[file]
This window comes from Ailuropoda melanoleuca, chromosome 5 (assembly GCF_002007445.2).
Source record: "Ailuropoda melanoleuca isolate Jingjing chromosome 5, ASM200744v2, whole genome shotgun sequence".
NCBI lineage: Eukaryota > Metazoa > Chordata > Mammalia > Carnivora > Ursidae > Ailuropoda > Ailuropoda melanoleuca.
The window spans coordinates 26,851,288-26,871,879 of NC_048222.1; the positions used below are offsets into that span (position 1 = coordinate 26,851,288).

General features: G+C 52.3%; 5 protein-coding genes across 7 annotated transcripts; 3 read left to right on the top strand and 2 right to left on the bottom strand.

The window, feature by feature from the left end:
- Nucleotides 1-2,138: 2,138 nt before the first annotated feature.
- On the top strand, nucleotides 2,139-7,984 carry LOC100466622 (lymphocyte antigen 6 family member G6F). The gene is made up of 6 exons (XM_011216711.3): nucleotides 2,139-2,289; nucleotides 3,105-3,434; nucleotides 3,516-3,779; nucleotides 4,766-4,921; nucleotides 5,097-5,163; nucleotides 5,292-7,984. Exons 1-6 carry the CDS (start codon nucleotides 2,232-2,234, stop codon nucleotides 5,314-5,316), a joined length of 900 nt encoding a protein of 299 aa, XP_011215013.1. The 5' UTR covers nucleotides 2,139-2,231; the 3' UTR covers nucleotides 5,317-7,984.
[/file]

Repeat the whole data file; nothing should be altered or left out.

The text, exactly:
This window comes from Ailuropoda melanoleuca, chromosome 5 (assembly GCF_002007445.2).
Source record: "Ailuropoda melanoleuca isolate Jingjing chromosome 5, ASM200744v2, whole genome shotgun sequence".
NCBI lineage: Eukaryota > Metazoa > Chordata > Mammalia > Carnivora > Ursidae > Ailuropoda > Ailuropoda melanoleuca.
The window spans coordinates 26,851,288-26,871,879 of NC_048222.1; the positions used below are offsets into that span (position 1 = coordinate 26,851,288).

General features: G+C 52.3%; 5 protein-coding genes across 7 annotated transcripts; 3 read left to right on the top strand and 2 right to left on the bottom strand.

The window, feature by feature from the left end:
- Nucleotides 1-2,138: 2,138 nt before the first annotated feature.
- On the top strand, nucleotides 2,139-7,984 carry LOC100466622 (lymphocyte antigen 6 family member G6F). The gene is made up of 6 exons (XM_011216711.3): nucleotides 2,139-2,289; nucleotides 3,105-3,434; nucleotides 3,516-3,779; nucleotides 4,766-4,921; nucleotides 5,097-5,163; nucleotides 5,292-7,984. Exons 1-6 carry the CDS (start codon nucleotides 2,232-2,234, stop codon nucleotides 5,314-5,316), a joined length of 900 nt encoding a protein of 299 aa, XP_011215013.1. The 5' UTR covers nucleotides 2,139-2,231; the 3' UTR covers nucleotides 5,317-7,984.